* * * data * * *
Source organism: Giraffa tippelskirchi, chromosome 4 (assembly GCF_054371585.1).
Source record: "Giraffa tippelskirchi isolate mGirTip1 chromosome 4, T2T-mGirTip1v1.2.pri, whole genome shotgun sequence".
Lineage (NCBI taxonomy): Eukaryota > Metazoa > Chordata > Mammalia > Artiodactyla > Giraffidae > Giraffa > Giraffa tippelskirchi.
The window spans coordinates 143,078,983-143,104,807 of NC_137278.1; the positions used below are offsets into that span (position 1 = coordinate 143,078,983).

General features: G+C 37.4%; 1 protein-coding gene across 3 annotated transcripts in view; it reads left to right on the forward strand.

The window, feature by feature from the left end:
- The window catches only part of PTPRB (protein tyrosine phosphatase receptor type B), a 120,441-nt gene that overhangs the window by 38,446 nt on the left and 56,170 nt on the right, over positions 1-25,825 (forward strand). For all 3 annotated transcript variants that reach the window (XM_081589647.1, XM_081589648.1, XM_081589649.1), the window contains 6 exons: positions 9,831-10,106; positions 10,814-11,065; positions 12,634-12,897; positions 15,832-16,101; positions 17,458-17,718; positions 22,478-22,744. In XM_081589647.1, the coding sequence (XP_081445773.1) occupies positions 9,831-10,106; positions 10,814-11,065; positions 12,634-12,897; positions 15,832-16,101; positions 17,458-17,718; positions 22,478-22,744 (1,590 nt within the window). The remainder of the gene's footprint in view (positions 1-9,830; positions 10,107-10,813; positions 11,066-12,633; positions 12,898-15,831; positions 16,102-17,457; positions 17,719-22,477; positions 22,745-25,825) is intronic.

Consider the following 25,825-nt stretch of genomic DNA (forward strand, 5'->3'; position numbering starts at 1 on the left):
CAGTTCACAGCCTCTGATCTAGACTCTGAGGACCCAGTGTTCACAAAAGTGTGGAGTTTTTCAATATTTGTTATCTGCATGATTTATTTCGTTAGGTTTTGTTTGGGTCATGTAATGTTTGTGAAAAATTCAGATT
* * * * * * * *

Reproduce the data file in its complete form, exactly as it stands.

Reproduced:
Source organism: Giraffa tippelskirchi, chromosome 4 (assembly GCF_054371585.1).
Source record: "Giraffa tippelskirchi isolate mGirTip1 chromosome 4, T2T-mGirTip1v1.2.pri, whole genome shotgun sequence".
Lineage (NCBI taxonomy): Eukaryota > Metazoa > Chordata > Mammalia > Artiodactyla > Giraffidae > Giraffa > Giraffa tippelskirchi.
The window spans coordinates 143,078,983-143,104,807 of NC_137278.1; the positions used below are offsets into that span (position 1 = coordinate 143,078,983).

General features: G+C 37.4%; 1 protein-coding gene across 3 annotated transcripts in view; it reads left to right on the forward strand.

The window, feature by feature from the left end:
- The window catches only part of PTPRB (protein tyrosine phosphatase receptor type B), a 120,441-nt gene that overhangs the window by 38,446 nt on the left and 56,170 nt on the right, over positions 1-25,825 (forward strand). For all 3 annotated transcript variants that reach the window (XM_081589647.1, XM_081589648.1, XM_081589649.1), the window contains 6 exons: positions 9,831-10,106; positions 10,814-11,065; positions 12,634-12,897; positions 15,832-16,101; positions 17,458-17,718; positions 22,478-22,744. In XM_081589647.1, the coding sequence (XP_081445773.1) occupies positions 9,831-10,106; positions 10,814-11,065; positions 12,634-12,897; positions 15,832-16,101; positions 17,458-17,718; positions 22,478-22,744 (1,590 nt within the window). The remainder of the gene's footprint in view (positions 1-9,830; positions 10,107-10,813; positions 11,066-12,633; positions 12,898-15,831; positions 16,102-17,457; positions 17,719-22,477; positions 22,745-25,825) is intronic.

Consider the following 25,825-nt stretch of genomic DNA (forward strand, 5'->3'; position numbering starts at 1 on the left):
CAGTTCACAGCCTCTGATCTAGACTCTGAGGACCCAGTGTTCACAAAAGTGTGGAGTTTTTCAATATTTGTTATCTGCATGATTTATTTCGTTAGGTTTTGTTTGGGTCATGTAATGTTTGTGAAAAATTCAGATT